JPC SYSTEMIC PATHOLOGY
HISTORY: This mouse died after a short period of malaise. Many cutaneous lesions were present.
HISTOPATHOLOGIC DESCRIPTION: Haired skin: The epidermis is diffusely ulcerated and replaced by an eosinophilic necrotic coagulum composed of numerous degenerate neutrophils, karyorrhectic debris and multifocal colonies of mixed bacteria. This serocellular crust extends into the underlying dermis and disrupts normal dermal and adnexal architecture. Multifocally follicular epithelial cells exhibit ballooning degeneration and both follicular epithelial cells and sebocytes occasionally contain one to multiple round to oval, eosinophilic, intracytoplasmic viral inclusion bodies up to 15 um in diameter (Marchal bodies). There is marked perifollicular, follicular and dermal inflammation, characterized by numerous neutrophils, lymphocytes and plasma cells with fewer macrophages, and mast cells, which extend into the underlying panniculus and often separate and surround myofibers, adipocytes and nerve bundles. There is multifocal, marked edema within the dermis and panniculus, with diffuse congestion and scattered hemorrhage. Myofibers multifocally undergo degeneration and necrosis.
MORPHOLOGIC DIAGNOSIS: Haired skin: Dermatitis, necrotizing, subacute, diffuse, severe, with follicular epithelial ballooning degeneration, neutrophilic and lymphoplasmacytic folliculitis and panniculitis, and follicular epithelial and sebocytic eosinophilic intracytoplasmic viral inclusion bodies, strain unspecified mouse, rodent.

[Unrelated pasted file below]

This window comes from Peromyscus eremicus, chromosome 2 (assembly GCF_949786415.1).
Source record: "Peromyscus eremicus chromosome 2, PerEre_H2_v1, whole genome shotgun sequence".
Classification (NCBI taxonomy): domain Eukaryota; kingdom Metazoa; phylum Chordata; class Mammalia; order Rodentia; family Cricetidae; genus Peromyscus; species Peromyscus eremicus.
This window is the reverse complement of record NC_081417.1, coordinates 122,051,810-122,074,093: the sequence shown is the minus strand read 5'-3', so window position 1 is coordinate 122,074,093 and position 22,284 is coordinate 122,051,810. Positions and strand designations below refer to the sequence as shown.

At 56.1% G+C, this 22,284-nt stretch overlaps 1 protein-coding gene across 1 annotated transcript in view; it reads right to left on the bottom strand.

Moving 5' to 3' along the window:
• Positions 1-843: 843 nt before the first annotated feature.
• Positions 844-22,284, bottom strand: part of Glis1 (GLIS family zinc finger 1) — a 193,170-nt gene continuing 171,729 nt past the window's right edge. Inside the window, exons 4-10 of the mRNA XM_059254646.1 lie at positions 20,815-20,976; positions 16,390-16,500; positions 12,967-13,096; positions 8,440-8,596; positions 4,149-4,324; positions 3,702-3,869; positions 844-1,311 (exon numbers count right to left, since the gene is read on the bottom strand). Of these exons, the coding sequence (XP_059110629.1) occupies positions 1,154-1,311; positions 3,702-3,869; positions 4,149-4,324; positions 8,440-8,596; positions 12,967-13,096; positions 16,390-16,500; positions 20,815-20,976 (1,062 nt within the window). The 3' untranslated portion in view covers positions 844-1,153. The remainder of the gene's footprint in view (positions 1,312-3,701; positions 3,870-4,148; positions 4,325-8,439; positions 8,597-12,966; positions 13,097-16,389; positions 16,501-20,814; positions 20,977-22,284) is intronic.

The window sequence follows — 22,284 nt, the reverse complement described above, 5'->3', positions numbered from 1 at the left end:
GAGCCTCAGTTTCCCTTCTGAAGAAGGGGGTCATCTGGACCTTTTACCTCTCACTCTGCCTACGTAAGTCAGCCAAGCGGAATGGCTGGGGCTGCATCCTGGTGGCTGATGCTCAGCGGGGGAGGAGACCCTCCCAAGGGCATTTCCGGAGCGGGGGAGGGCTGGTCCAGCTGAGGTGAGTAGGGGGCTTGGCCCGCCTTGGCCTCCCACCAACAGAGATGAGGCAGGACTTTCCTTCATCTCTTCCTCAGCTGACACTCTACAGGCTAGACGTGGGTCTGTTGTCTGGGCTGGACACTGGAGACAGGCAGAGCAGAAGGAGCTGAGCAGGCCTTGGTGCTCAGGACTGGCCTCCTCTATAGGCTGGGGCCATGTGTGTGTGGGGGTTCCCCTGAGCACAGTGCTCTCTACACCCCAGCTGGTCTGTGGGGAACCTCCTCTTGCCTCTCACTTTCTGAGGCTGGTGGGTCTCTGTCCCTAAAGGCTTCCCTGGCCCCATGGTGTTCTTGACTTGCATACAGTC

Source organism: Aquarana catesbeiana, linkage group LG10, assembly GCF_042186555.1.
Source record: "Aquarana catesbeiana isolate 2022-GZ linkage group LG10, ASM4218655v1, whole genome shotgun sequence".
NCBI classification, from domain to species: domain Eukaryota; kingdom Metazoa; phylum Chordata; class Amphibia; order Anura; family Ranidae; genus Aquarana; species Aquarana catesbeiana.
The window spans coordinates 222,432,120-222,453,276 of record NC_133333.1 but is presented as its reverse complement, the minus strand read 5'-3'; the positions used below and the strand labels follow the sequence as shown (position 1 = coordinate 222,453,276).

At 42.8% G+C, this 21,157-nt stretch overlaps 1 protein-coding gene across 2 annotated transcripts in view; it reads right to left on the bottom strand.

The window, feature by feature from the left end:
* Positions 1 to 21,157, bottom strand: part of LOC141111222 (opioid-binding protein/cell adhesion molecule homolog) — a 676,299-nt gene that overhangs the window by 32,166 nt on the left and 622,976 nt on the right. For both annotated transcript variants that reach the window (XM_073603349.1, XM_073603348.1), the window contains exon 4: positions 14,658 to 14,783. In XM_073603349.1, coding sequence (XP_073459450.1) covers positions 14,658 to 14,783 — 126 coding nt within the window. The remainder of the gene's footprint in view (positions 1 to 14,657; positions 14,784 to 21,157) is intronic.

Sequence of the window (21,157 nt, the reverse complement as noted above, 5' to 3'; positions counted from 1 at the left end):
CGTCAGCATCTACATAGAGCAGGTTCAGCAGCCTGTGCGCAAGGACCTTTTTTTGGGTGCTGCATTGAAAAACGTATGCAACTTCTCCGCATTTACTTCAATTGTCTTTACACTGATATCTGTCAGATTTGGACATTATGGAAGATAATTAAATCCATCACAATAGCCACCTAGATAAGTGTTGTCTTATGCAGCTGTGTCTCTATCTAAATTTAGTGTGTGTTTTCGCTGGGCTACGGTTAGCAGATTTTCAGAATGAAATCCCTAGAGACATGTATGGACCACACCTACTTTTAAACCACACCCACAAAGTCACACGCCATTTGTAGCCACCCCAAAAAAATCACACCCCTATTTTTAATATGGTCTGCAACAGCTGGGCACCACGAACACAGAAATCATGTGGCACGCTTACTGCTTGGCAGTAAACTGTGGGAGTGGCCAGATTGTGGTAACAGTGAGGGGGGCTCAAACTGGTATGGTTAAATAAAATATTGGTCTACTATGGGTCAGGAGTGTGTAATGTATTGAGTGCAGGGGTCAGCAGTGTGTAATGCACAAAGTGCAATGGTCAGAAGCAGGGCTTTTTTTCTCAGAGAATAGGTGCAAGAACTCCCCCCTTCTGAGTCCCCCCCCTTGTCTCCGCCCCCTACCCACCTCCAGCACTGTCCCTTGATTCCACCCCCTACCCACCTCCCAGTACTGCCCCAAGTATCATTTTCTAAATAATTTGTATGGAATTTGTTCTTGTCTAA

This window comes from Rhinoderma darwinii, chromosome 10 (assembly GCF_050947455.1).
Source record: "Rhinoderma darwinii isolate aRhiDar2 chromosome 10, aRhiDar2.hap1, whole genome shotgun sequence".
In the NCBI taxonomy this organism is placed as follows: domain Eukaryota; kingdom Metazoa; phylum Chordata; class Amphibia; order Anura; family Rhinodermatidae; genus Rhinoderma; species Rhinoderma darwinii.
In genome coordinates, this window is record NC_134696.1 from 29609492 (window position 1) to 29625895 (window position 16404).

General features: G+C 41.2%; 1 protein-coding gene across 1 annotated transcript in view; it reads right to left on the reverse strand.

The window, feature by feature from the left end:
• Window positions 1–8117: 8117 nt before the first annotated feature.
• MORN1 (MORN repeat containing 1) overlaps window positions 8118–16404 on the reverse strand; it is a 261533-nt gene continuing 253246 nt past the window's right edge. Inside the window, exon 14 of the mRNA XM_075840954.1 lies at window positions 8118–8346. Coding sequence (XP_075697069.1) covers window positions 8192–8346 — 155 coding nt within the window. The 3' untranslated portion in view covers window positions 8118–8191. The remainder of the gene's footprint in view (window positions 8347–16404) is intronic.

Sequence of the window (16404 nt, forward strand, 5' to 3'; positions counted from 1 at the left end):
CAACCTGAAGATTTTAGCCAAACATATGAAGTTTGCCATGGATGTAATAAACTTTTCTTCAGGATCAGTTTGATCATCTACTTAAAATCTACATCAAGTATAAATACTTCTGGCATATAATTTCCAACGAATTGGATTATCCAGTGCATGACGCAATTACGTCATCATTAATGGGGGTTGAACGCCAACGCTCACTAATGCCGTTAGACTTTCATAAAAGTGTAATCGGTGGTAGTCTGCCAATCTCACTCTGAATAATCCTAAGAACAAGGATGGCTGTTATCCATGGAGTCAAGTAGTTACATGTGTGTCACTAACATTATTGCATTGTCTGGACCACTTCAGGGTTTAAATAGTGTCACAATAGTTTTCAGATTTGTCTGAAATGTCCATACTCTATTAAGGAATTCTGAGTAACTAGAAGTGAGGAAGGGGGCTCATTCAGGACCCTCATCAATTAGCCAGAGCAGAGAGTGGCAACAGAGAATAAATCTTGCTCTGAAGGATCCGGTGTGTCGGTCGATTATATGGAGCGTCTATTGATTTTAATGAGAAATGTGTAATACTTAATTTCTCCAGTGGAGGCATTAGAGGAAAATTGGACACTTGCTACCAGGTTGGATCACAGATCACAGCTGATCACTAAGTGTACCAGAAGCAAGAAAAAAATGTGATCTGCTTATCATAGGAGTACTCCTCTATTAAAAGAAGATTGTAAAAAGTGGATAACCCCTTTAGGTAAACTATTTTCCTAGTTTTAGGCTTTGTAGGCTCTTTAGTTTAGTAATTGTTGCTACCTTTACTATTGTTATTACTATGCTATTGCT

ETIOLOGIC DIAGNOSIS: Orthopoxviral dermatitis
CAUSE: Ectromelia virus (murine orthopoxvirus)
CONDITION SYNONYM: Ectromelia
- Ectromelia virus is an intracytoplasmic, large, double-stranded DNA cytocidal virus that causes mousepox; ectromelia virus is in the family Poxviridae and the genus Orthopoxvirus, to which vaccinia, variola, monkeypox, cowpox and others belong
- Abraded skin is the main route of entry and transmission is direct contact of infected scabs or excretions containing virus particles
- Virus can be isolated from feces, urine, saliva, conjuntival discharge and skin lesions
- Mousepox is of a restricted species range, causes severe disease and has a high mortality rate; economical importance in laboratory animal colonies, but it is not recognized in wild mouse populations
- Enzootic in Europe and Asia; outbreaks in United States research laboratories due to importation of infected mice or mouse products from Europe
- Two recognized forms of the disease: Rapidly fatal form with few if any cutaneous lesions and the chronic form with ulceration of skin, particularly feet, tail and snout often resulting in loss of limbs and tail
- Poxviruses are generally highly resistant and may survive in scabs for many years
- Resistance to the disease is inherited in a dominant fashion and exhibits neither sex nor color linkage
- Resistant strains: C57BL/6 (B6), AKR; limited infection, recover quickly